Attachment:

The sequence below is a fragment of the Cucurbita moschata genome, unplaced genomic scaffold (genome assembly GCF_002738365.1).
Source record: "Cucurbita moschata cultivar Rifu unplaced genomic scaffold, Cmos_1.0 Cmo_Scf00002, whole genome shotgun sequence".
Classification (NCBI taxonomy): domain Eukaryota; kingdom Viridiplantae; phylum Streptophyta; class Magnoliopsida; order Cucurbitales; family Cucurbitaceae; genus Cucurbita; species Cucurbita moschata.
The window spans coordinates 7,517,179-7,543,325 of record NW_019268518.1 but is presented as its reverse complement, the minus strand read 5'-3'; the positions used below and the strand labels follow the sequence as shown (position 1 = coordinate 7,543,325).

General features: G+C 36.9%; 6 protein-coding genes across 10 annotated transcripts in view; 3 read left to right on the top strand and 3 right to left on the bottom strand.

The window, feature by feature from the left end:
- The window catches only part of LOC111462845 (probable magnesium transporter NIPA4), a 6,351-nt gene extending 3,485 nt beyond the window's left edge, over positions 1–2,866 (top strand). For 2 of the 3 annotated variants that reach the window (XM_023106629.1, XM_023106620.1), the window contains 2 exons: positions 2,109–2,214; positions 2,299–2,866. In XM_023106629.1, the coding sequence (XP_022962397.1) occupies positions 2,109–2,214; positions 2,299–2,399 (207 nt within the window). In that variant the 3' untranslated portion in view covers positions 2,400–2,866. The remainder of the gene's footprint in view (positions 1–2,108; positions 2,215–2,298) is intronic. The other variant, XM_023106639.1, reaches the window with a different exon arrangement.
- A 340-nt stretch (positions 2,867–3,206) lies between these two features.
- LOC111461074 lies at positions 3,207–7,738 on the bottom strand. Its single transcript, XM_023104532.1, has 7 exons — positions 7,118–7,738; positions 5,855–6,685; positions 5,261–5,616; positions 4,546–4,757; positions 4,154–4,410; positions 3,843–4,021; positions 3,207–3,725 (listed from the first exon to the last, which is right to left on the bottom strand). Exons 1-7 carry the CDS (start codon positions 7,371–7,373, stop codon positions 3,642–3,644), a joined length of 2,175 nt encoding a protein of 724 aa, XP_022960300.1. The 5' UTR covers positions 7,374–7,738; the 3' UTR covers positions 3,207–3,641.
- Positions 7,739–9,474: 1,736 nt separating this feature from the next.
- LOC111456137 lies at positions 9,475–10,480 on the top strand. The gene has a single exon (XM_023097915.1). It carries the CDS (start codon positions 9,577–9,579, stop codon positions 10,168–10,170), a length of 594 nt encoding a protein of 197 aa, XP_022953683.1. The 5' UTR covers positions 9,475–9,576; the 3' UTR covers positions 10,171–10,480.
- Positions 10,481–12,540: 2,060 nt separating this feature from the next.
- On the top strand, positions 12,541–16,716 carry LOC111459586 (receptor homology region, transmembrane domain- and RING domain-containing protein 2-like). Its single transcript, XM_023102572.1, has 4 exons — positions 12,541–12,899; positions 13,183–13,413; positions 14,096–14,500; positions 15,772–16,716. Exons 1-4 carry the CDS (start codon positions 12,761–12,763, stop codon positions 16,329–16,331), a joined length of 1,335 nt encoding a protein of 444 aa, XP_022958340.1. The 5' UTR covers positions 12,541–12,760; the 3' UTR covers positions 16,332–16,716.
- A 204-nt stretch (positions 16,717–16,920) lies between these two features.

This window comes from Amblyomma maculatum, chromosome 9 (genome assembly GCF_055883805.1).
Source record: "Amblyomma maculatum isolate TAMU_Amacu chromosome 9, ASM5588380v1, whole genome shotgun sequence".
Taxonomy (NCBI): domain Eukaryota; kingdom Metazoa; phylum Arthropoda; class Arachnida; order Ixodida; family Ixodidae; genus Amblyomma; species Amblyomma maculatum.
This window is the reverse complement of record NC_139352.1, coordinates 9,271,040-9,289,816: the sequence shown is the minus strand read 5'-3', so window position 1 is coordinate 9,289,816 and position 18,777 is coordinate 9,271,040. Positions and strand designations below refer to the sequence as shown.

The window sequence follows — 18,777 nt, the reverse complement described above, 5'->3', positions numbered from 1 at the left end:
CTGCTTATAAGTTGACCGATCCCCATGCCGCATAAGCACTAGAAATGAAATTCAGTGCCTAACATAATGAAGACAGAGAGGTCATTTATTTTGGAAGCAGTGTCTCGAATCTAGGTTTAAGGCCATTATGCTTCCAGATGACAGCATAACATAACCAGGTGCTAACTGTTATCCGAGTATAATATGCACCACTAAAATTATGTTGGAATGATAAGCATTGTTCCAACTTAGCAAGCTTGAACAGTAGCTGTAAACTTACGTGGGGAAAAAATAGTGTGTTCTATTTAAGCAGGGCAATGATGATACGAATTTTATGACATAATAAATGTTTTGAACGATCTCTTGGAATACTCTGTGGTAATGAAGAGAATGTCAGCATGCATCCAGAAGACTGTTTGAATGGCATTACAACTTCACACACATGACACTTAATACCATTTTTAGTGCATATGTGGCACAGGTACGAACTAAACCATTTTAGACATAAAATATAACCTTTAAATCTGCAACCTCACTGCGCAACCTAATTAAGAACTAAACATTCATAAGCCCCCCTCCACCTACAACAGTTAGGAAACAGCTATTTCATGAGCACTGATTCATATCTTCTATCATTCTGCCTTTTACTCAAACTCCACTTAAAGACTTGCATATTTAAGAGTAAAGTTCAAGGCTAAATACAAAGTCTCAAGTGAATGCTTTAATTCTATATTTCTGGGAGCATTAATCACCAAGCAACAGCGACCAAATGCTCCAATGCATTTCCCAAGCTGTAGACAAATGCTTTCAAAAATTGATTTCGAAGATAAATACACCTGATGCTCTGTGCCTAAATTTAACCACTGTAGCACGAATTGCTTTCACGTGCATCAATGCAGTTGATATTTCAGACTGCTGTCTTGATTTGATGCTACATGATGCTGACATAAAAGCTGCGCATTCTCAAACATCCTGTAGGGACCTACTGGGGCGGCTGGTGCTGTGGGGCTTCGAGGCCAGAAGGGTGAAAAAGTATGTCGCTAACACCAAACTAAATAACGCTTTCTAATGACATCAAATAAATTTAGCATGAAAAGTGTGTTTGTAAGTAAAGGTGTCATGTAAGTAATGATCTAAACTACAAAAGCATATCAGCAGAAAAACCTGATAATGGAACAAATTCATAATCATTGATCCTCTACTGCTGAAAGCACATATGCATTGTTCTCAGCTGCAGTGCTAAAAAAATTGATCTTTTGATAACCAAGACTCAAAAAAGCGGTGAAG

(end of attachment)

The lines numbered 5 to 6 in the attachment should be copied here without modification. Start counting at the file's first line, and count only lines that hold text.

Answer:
General features: G+C 36.9%; 6 protein-coding genes across 10 annotated transcripts in view; 3 read left to right on the top strand and 3 right to left on the bottom strand.

The window, feature by feature from the left end: